A4e and the Eye

The BBC is anodyne:

Four people have been arrested on suspicion of fraud at government contractor A4e, police have confirmed.

The former staff – women aged 28 and 49 and two men, aged 35 and 41 – were held last month and bailed until mid-March.

As part of its work, A4e handles millions of pounds worth of government contracts for welfare-to-work schemes.

The government said it understood the investigation into A4e’s offices in Slough, Berkshire, did not relate to its Work Programme.

Paul Dacre’s lawyers at the Daily Mail obviously have stronger stomachs:

Four people have been arrested in the fraud investigation surrounding David Cameron’s ‘back to work’ tsar Emma Harrison.

Officers carried out dawn raids on the homes of former staff of her employment agency A4e, which receives tens of millions every year in Government contracts.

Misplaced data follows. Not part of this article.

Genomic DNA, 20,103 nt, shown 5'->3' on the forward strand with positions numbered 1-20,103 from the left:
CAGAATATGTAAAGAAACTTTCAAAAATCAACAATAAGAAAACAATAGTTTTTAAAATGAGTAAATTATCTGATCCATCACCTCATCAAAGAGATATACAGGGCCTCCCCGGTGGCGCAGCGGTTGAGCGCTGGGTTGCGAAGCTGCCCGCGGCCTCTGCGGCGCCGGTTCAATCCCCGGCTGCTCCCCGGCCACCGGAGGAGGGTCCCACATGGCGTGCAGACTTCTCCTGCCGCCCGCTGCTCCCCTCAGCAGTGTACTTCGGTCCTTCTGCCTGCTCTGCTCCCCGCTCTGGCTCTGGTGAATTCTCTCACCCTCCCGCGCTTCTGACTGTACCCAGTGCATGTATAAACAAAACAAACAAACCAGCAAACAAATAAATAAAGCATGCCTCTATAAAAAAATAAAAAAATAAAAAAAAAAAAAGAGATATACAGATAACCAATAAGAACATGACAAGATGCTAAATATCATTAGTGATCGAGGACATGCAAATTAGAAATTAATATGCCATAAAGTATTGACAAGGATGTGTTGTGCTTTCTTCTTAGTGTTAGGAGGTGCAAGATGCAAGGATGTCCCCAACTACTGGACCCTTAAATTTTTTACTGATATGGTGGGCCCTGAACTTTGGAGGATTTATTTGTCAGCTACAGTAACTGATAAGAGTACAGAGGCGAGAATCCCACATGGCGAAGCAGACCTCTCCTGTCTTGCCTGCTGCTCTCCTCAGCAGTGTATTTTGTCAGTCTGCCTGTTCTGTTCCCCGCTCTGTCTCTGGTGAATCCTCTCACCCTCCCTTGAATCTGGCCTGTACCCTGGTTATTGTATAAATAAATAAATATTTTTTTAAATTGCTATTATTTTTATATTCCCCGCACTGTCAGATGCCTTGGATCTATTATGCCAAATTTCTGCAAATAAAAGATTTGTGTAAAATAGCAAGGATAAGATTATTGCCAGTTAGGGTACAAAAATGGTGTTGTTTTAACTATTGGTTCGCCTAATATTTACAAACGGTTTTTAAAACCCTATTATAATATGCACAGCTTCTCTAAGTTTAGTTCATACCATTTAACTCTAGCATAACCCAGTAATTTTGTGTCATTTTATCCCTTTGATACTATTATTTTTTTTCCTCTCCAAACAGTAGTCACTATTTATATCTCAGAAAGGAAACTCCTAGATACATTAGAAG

The two men and two women were questioned on suspicion of cheating taxpayers.

The revelation about last month’s arrests marks a major escalation in the crisis over A4e, which is paid by the Government to help the long-term unemployed find jobs, and prompted fresh calls for the suspension of its contracts.

The company has insisted that police activity had been confined to searches of its offices.

But last night, as a whistleblower made claims contradicting the company’s assertion that the problem involves only a ‘very small number of individuals’, it also emerged:

  • Advisers say they were placed under relentless pressure to say they had found the unemployed jobs;
  • They say they were paid £50 bounties each time they placed someone in work – but A4e received nearly £2,000;
  • Despite the police investigation, A4e could be in line for a share of £126million of new Government contracts.

Private Eye has been firing the shots atA4E for months (though a dedicated blog-site was loading the ammunition). Clearly Thames Valley Constabulary are very slow readers  — or Emma Harrison’s little rip-off had some good protection.


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Filed under Britain, broken society, crime, Daily Mail, David Cameron, Law, policing, Private Eye

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